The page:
Bushlore Review

Probably the biggest decision we had to make for our self-drive safari was which company to rent our truck from. The truck would be our transportation and accommodation for 25 days so we definitely wanted something reliable. We ended up going with Bushlore based on their price point and a few reviews we were able to find. Hopefully our review will help anyone trying to make a similar decision in the future!

Truck
The truck itself was a Toyota Hilux (like seemingly every other truck we saw out there). We think it was relatively new – only 27000 km (about 16000 miles) on the odometer when we picked it up. The tires were new as well.

We didn’t have any complaints at all about the truck over the course of the trip. It performed quite well and didn’t have any issues that required maintenance.

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Camping Setup
The bed of the truck was setup with all the supplies and a tent on top. This performed as advertised, with some complaints. Bushlore forgot to fill up the 40 gallon water tank so we had to figure that out on our own. Also, one morning the rope-strap combination that held down the tent travel cover just came apart. We were able to improvise a solution to get it back together using a tent pole, rope and duct tape.

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Accommodation
Bushlore provided a service that helped us pre-book our camp sites along the way. This was the part of their services that we were least impressed with. Twice along the way we showed up at a camp where they had pre-booked us and we were told they had no record of the booking. Luckily we were able to still stay, but it was frustrating to have to deal with this after having paid Bushlore to handle this for us.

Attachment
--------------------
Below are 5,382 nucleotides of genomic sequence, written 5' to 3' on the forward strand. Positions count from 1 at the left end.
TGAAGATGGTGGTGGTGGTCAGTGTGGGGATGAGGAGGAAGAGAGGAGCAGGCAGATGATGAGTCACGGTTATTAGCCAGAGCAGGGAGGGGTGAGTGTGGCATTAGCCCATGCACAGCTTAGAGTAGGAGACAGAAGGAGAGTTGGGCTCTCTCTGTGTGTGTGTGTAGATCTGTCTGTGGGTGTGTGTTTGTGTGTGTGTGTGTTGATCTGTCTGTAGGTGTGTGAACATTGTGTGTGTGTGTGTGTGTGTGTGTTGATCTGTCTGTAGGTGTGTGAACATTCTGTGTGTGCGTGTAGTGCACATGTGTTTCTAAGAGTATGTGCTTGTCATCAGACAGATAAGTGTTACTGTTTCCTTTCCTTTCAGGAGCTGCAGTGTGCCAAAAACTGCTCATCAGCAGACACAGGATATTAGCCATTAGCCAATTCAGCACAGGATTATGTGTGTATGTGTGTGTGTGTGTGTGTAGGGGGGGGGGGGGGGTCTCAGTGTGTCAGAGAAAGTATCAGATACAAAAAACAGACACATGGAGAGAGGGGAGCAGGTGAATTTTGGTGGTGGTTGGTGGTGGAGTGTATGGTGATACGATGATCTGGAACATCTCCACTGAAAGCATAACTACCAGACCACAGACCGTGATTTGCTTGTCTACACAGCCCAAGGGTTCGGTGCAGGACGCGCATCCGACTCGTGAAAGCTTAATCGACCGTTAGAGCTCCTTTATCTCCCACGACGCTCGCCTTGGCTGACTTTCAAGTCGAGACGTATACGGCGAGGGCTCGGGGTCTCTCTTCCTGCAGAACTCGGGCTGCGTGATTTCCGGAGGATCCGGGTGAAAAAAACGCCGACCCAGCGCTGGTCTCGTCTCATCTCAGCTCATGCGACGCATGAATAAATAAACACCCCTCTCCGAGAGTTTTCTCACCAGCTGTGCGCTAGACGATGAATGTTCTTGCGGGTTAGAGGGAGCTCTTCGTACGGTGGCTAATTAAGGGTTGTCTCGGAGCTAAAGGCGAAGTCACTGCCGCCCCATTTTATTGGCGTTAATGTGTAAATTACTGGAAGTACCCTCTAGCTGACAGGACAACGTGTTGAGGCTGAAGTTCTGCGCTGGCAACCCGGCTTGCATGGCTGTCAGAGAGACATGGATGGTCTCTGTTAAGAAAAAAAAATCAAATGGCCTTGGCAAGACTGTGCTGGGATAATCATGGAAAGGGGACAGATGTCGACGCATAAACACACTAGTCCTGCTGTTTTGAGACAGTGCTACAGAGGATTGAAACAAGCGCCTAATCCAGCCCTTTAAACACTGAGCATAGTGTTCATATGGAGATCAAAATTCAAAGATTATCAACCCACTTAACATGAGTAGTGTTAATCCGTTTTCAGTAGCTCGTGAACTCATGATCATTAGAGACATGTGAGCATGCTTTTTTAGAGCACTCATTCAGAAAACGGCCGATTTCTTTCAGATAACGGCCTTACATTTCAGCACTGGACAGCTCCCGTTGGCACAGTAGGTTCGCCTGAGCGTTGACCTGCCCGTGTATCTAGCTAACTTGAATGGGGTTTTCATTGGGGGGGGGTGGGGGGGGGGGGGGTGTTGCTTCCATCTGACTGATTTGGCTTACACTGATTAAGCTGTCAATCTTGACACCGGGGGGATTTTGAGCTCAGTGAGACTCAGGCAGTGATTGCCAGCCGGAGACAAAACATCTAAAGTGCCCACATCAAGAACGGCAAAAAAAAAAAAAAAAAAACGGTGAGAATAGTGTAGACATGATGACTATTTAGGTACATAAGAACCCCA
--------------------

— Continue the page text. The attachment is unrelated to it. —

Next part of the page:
We also noticed that maybe it wasn’t even necessary to have booked as much ahead of the time as Bushlore had us do. The national parks were definitely full, but other locations had plenty of empty space. So we’d recommend only booking a limited number of sites.

Final Review
It seemed like in general the issues with Bushlore stemmed from the fact that there are a large company, and we didn’t have the personal touch that we might have liked. The truck was really nice, but the service aspect was lacking, which we would have liked since we were so nervous. We’d probably say that if it’s your first time on safari, maybe look for a smaller company to give you a little more attention. But if you have experience, their equipment will definitely do a good job for you.

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Budget: Self-Drive Safari

We wanted to give you an idea (and figure it out for ourselves) of how much our self-drive safari cost. We knew that it would take us above our $100/day budget, but we figured that it would be worth it.

Total Cost of 25 day self-drive safari: $5,599.36

Throughout the safari, we used South African Rand, Botswana Pula, Namibian Dollars and US Dollars. We used the current exchange rates.

We divided this cost down into the following categories:

 

Transportation: $3785.89

 

The transportation includes the cost of our Bushlore Truck Rental ($3001.00), gas ($685.99), various road fees, and a ferry.

 

Accommodation: $860.25

We were actually quite shocked at the expense of our accommodation. We used our truck company to help us pre-book many of our campsites because we knew it would be high season for safari. We decided that it was a good choice for some of the parks in Botswana, but was probably a bit unnecessary for Namibia. We also found that the parks in Botswana were outrageously expensive, even though we were just camping. For example, there were park fees of about $28 per day. In addition to the park fees, we paid for camping. The camp grounds within the national parks are all private and they are amazingly expensive. You pay per person and they cost $50 per person, per night.